Health insurers are eager to do more business with government payers due in part to a Medicaid expansion fostered by the health care overhaul and Medicare Advantage’s surging enrollment. The overhaul is expanding Medicaid coverage in several states as it seeks to provide health coverage for millions of uninsured people.
Meanwhile, total enrollment in Medicare Advantage plans has tripled over the past decade to about 16.8 million people and is expected to keep growing as more baby boomers become eligible for the plans. Aetna’s acquisition of Humana would make it the largest provider of Medicare Advantage coverage, with 4.4 million members, a figure that could change depending on regulatory review.
“Government markets are the most rapidly growing aspect of the system,” said Dan Mendelson, CEO of the market research firm Avalere Health.
Hartford, Conn.-based Aetna announced its deal a day after the Medicaid coverage provider Centene Corp. said it would spend $6.3 billion to buy fellow insurer Health Net. That deal would help Centene expand in the nation’s biggest Medicaid market, California, and give it a Medicare presence in several western states.
In addition to these deals, the Blue Cross-Blue Shield carrier Anthem went public late last month with an offer of more than $47 billion for another insurer, Cigna.
Health insurers see more advantages to these big combinations than a chance to build their government portfolios.
Major acquisitions can offer an infusion of new business at time when growth has slowed in the biggest part of their business, employer-sponsored health coverage. Plus more employers are opting to pay their own insurance claims and hire insurers to administer the coverage. That’s a less lucrative line of work for managed care companies.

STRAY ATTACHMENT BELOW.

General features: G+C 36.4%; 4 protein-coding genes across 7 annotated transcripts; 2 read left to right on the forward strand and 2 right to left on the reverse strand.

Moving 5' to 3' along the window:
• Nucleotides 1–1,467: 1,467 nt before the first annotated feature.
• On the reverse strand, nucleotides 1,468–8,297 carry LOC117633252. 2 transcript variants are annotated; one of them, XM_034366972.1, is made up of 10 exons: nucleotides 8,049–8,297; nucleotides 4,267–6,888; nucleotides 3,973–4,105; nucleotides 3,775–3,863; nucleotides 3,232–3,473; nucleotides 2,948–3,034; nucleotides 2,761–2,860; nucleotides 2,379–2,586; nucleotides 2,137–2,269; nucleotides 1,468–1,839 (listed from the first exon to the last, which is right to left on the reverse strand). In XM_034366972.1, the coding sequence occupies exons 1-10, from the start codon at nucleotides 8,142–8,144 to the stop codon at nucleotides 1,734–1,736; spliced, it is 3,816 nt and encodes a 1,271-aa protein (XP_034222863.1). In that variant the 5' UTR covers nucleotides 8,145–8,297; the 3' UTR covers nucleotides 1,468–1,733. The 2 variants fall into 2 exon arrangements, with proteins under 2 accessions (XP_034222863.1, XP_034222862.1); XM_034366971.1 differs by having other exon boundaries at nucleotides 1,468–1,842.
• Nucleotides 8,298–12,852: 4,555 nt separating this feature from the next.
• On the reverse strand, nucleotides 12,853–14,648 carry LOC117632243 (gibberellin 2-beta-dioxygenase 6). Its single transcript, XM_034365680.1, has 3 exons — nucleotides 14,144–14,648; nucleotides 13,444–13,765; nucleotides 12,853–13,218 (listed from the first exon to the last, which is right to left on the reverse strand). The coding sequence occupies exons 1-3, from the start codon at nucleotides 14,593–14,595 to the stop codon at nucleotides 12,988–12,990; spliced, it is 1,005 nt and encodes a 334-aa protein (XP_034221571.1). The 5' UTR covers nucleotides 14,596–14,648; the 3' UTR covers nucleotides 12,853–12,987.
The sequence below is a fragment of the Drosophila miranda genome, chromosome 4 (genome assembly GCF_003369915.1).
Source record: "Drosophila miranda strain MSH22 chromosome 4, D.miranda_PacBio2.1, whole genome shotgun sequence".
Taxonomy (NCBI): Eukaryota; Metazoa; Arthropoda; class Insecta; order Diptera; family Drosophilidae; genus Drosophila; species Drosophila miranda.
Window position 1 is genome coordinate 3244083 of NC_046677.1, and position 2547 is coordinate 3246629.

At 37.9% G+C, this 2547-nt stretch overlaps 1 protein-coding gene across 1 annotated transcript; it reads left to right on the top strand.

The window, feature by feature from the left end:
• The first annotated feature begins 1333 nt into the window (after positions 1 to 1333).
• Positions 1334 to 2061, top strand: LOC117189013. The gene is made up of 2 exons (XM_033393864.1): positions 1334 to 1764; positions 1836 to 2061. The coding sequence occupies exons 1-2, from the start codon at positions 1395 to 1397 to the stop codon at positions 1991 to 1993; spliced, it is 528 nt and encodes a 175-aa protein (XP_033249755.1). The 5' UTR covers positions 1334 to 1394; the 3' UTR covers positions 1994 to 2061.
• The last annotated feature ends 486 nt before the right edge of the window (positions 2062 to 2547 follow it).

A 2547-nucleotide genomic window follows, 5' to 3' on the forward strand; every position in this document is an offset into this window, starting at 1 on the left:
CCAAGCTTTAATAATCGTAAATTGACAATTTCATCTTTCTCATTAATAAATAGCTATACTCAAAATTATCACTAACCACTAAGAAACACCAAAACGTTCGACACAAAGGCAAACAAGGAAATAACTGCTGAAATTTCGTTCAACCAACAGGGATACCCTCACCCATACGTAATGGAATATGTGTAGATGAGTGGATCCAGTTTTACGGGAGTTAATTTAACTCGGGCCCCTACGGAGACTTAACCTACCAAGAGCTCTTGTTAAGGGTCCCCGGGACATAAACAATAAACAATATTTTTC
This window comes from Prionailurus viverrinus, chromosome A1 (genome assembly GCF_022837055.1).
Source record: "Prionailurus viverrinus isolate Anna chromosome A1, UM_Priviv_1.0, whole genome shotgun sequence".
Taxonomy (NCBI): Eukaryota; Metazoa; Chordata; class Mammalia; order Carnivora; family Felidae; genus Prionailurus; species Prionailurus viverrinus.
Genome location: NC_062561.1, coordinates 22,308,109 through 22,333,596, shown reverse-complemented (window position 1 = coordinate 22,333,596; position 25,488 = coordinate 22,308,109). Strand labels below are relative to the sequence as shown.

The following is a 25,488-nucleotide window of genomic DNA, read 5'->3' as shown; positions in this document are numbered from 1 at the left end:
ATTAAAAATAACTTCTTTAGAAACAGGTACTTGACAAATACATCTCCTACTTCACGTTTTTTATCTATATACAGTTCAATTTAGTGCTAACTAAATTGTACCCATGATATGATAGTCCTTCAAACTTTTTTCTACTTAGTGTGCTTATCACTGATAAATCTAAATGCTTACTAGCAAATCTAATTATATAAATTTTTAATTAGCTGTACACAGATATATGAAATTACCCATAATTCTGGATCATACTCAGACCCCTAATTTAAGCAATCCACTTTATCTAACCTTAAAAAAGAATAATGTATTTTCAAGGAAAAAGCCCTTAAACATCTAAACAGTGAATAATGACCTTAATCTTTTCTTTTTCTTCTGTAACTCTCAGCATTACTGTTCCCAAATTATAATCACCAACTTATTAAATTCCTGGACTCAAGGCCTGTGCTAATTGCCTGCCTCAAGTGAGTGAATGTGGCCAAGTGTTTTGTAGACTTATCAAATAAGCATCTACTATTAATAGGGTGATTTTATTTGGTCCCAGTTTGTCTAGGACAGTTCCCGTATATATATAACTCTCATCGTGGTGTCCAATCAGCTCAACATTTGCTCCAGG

Big deals also allow companies to quickly diversify their products and cover more territory. They also can yield savings when the companies combine back-office functions and cut overlapping jobs.
Both Aetna and Anthem also have cited the potential to improve their technology as a major reason behind their deals. Insurers are working to develop more apps and other tools that customers can use to shop for health care, since plans are exposing those customers to bigger medical bills through high deductibles and other insurance expenses.
They also are using technology more to help monitor and improve patient care. The overhaul is accelerating a push in the industry to reimburse doctors and hospitals more based on the quality of care they provide instead of just shelling out a certain amount for each procedure performed.
“Any time an industry is changing ... it requires investments to sort of successfully make that change,” said Shawn Guertin, Aetna’s chief financial officer.
The impact these big acquisitions have on consumers can be murky and likely won’t be felt for at least a year, because insurers have already finalized most of their plans for coverage that starts in January. A combination may lead to fewer choices and some price changes for consumers, depending on where they live and who already is in their market.
Aetna’s purchase price for Humana includes a combination of $125 in cash and $105.11 in Aetna shares for each Humana share. The total of about $230 per share, which is based on the closing price of Aetna’s stock Thursday, represents a premium of 29 percent to Humana’s trading price in late May, before The Wall Street Journal reported that it was an acquisition target.
The deal’s total value amounts to about $37 billion counting debt.